What is meant by the term “person-centered care” when used as an amenity for a long-term care setting?

Person-centered care is centered around the individual’s personal choices; developing and assessing care to make sure it is appropriate to his/her needs and involves putting the individual and his/her family at the heart of all decisions.

It is a collaborative team philosophy in which everyone is onboard with the individual’s care. Person-centered care should be a standard, best-practices philosophy in any care setting, not just an amenity. Caregivers of loved ones with Alzheimer’s disease or dementia are concerned about the quality of care and services for their loved ones by long-term care providers. When care is focused on the individual, when the physical, psychosocial and spiritual well-being is considered, then person-centered care is achieved at its fullest, and the caregiver is more confident about the quality of life that is enhanced at the long-term care setting.

Person-centered care involves compassion, dignity and respect. There is shared decision-making and self-management support. In essence, it is giving the individual more autonomy and control of his/her own healthcare.

The object is to give the individual more choice and control so that services are more responsive to the individual and designed around that individual’s likes and dislikes, rather than his/her having to fit around the services. In other words, we should have the mindset, “no decision about me without me.”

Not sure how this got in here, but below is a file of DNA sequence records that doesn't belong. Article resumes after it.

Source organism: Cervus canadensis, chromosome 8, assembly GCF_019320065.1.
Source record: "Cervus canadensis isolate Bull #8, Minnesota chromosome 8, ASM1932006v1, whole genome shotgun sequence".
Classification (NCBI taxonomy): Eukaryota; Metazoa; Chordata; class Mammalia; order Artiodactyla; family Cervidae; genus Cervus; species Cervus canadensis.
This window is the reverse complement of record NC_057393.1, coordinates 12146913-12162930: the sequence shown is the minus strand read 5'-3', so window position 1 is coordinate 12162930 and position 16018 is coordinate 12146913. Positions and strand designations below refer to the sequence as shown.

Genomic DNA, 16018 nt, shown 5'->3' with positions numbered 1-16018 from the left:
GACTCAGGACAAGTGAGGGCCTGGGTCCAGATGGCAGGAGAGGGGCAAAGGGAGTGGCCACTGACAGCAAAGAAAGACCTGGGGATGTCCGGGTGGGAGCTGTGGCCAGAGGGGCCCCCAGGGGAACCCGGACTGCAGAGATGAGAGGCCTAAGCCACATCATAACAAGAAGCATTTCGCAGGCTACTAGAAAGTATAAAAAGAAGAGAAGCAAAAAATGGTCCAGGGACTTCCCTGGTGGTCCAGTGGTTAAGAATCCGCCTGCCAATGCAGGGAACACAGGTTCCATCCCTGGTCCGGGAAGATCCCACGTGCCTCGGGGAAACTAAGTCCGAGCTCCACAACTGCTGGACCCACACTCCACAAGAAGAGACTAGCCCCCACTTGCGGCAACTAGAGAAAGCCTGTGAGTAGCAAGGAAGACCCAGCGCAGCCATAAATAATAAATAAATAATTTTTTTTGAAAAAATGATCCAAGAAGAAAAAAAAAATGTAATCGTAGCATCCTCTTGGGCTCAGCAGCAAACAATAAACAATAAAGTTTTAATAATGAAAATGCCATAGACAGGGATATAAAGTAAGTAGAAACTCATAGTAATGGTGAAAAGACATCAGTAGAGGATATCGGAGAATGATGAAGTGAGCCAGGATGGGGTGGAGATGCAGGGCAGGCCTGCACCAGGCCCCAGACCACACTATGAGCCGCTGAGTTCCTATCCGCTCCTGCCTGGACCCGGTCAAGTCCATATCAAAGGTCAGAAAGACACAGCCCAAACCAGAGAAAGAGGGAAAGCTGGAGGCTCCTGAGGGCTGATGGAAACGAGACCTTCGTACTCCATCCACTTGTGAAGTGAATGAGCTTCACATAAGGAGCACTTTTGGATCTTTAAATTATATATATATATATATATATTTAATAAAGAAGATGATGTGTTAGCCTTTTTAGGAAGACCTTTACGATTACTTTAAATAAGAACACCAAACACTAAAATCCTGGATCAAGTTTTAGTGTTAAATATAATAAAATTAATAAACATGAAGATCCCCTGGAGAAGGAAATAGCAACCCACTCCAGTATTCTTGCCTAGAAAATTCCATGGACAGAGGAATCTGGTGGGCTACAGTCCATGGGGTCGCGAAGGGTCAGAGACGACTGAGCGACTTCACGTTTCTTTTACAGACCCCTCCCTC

When seeking a long-term care setting placement for a loved one, investigate if the care setting embraces the person-centered care philosophy and if this philosophy is supported in the environment and adopted among the entire staff. Switching from an institutional focus to a person-centered focus requires a change of organizational culture, i.e., “culture change,” and it not an easy task.

The practice is about taking the time to know each individual and their interests and values and focusing on what he/she can do, not what the disease has done to them. Person-centered care builds relationships and helps the individual with Alzheimer’s or dementia connect with other people and gain a greater sense of self.

There are many resources available to learn more about person-centered care. The Centers for Medicare and Medicaid Services created a person-centered training program, the Hand-in-Hand toolkit, which is an excellent educational resource for staff in nursing homes, and includes ways to handle behaviors and how to approach resident and families. The National Culture Change Coalition, Pioneer Network, offers resources and services at pioneernetwork.net. The Louisiana culture change coalition, LEADER (Louisiana Enhancing Aging with Dignity through Empowerment and Respect), champions person-centered communities where aging adults and their caregivers are valued, respected and honored.

Visit laleader.org.

Questions about Alzheimer’s disease or a related dementia disorder? Contact Dana Territo, the Memory Whisperer, Director of Services at Alzheimer’s Services of the Capital Area, (225) 334-7494, advice@alzbr.org, or visit the organization at 3772 North Blvd., Baton Rouge.